Cruising

Search Patterns for Sailors Page 2

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Scenario 1

You are immediately aware of the MOB event


Your first response should be to throw a flotation device overboard and hit the MOB function on your GPS unit. On most GPS units this function immediately records your latitude and longitude and automatically plots a course back to that position as your location changes. It is extremely helpful if the flotation device includes a self-activating light, as this will provide you with a visual reference and serve as a “place to go to” for the person in the water.

Because you saw the crew go overboard and responded rapidly, your GPS gives you an excellent approximate datum. Turn the boat around as rapidly as possible and return to datum. If you spot the person, retrieve him. If you can’t immediately locate him, you may need to start a search pattern.

The appropriate pattern for this scenario is known as a sector search (Figure 1). To execute a sector search, point the boat away from the direction of the prevailing offsetting force. For example, if there is more current than wind, and the current is from the north, you should point your boat south. Travel 1/10 mile and make a 120 degree turn to starboard, travel another 1/10 mile and make another 120 degree turn to starboard, now travel 2/10 mile and make a 120 degree turn to starboard, proceed for another 1/10 mile, and so on. If you execute the pattern properly, you will keep returning to the center of the pattern.

Scenario 2

There is a delay before you become aware of the MOB event


Hit the MOB function on your GPS, deploy a man overboard pole or other marker, and return to the marked spot. In this case, the GPS MOB waypoint is only a crude approximation of datum. This calls for what is known as an expanding square search pattern (Figure 2).

Begin by turning your boat away from the prevailing offsetting force (be it wind or current) and travel 1/10 mile, then make a 90 degree turn to starboard and travel another 1/10 mile, make a 90 degree turn, travel 2/10 mile, make a turn, and so on. Note how this search pattern spreads out from the center, which is appropriate because you have only an approximate idea of where datum is.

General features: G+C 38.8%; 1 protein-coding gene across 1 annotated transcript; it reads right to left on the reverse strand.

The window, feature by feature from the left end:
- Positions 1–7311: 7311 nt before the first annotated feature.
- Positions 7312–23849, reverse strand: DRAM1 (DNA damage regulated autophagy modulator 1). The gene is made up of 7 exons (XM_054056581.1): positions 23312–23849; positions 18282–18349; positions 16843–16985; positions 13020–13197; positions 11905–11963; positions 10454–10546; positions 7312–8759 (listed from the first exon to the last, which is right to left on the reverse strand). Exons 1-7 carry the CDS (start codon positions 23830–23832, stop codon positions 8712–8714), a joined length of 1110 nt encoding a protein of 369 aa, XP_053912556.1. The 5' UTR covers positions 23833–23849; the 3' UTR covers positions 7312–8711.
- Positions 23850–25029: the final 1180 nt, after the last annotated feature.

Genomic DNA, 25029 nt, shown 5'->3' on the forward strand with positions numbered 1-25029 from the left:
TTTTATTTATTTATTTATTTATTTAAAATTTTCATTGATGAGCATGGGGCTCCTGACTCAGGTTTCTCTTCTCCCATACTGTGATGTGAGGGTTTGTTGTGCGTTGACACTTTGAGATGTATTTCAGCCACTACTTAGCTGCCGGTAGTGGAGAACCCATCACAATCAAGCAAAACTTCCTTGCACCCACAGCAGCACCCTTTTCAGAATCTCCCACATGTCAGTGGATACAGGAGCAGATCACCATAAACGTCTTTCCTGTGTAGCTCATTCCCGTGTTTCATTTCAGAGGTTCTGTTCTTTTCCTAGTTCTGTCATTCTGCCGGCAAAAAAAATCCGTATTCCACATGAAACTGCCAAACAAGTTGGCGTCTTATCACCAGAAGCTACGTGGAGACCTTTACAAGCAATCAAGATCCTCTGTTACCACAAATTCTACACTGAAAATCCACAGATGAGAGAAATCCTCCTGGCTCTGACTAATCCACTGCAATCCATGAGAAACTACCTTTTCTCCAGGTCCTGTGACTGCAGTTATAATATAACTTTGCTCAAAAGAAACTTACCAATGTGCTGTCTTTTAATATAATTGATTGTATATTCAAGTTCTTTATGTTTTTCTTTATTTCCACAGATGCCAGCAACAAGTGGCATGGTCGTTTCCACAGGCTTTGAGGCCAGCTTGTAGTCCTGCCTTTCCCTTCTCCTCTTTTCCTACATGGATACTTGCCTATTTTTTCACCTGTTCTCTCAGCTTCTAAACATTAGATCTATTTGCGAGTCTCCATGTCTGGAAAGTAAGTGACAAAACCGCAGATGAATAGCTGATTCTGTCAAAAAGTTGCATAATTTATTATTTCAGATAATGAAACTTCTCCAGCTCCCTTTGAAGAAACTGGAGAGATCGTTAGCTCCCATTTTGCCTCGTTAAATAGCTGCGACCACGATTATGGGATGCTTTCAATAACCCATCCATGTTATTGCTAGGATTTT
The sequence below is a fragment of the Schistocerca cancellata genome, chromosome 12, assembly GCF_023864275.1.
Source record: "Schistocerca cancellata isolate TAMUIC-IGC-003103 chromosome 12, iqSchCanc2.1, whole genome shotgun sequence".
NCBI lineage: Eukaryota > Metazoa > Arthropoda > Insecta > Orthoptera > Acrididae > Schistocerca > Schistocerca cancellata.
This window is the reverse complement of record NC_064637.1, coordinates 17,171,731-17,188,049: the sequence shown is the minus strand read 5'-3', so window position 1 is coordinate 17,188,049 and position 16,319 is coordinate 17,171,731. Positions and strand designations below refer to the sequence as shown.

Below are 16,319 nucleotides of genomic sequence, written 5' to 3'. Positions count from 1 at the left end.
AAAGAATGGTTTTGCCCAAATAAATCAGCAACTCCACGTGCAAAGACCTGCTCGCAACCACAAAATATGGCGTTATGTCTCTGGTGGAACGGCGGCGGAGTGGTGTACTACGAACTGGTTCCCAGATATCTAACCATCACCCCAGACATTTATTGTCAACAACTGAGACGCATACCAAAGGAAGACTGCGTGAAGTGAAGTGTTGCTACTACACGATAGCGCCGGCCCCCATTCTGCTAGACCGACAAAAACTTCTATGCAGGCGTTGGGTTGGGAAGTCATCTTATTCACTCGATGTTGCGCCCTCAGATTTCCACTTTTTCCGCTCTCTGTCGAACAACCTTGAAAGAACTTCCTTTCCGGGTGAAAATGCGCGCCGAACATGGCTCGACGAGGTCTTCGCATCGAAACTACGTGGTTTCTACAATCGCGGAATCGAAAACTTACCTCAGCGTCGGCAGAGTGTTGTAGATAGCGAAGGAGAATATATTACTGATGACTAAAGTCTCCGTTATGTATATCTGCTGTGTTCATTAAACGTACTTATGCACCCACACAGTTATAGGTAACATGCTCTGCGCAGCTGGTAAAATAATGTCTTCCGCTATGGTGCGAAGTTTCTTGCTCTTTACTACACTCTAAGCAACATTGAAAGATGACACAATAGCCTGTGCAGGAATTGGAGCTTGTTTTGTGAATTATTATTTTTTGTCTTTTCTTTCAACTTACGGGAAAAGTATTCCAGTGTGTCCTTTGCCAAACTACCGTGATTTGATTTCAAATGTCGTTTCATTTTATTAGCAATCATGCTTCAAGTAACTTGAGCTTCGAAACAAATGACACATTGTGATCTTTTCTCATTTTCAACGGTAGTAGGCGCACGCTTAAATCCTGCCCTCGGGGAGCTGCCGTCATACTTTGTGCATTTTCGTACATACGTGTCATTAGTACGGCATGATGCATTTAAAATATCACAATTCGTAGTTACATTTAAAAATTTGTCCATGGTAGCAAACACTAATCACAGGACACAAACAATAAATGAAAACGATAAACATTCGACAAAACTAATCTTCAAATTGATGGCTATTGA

Other Factors to Consider

When you’re planning and conducting a search it’s important to factor in how far and in which direction the person or object may have drifted. A good way to do this is to offset the search pattern to match the MOB’s drift. This is easily accomplished when running either of the above patterns by using your in-water speed/log rather than your GPS to measure the distance of the search-pattern legs. To avoid confusion, reset your log to zero as you begin the search. Because you are measuring distances traveled through the water, you are effectively ignoring current and thus your boat (and your search pattern) will be offset by the same amount as the person in the water. If, on the other hand, you measure distances with your GPS, the focal point of your search pattern will remain geographically fixed—which is not what is happening to the person in the water.

Some legs of your search pattern may be nearly dead upwind or nearly dead downwind, so you’ll almost certainly need to execute the search pattern under power. However, you may wish to keep a small bit of sail up and motorsail to keep your boat more stable.

Professional SAR teams often run their searches at a speed of 12 knots. This allows a lot of ground to be covered, but is not so fast that rescuers will fail to notice objects of interest. It’s a rare sailboat that can cruise at that speed; 6-8 knots is more realistic.

You’ll be extremely busy while conducting a search, but it is critical to not over-concentrate and lose track of whatever else may be going on in the area. If, for example, you’re searching near the coast, keep an eye on the chart to make sure you’re not about to run aground.

The scenarios described above assume you are searching for a person in the water. If you are looking for a small boat or a liferaft, you can increase your track spacing and leg lengths, because a small boat is much easier to see. In “good conditions,” with winds under 14 knots and seas less than 3 feet, multiply your leg lengths by 5. In poor-visibility conditions, multiply by 2.

Hopefully, you’ll never have the experience of losing a person (or anything else) overboard. Should that ever happen, you'll be glad you know how to execute a basic search pattern.

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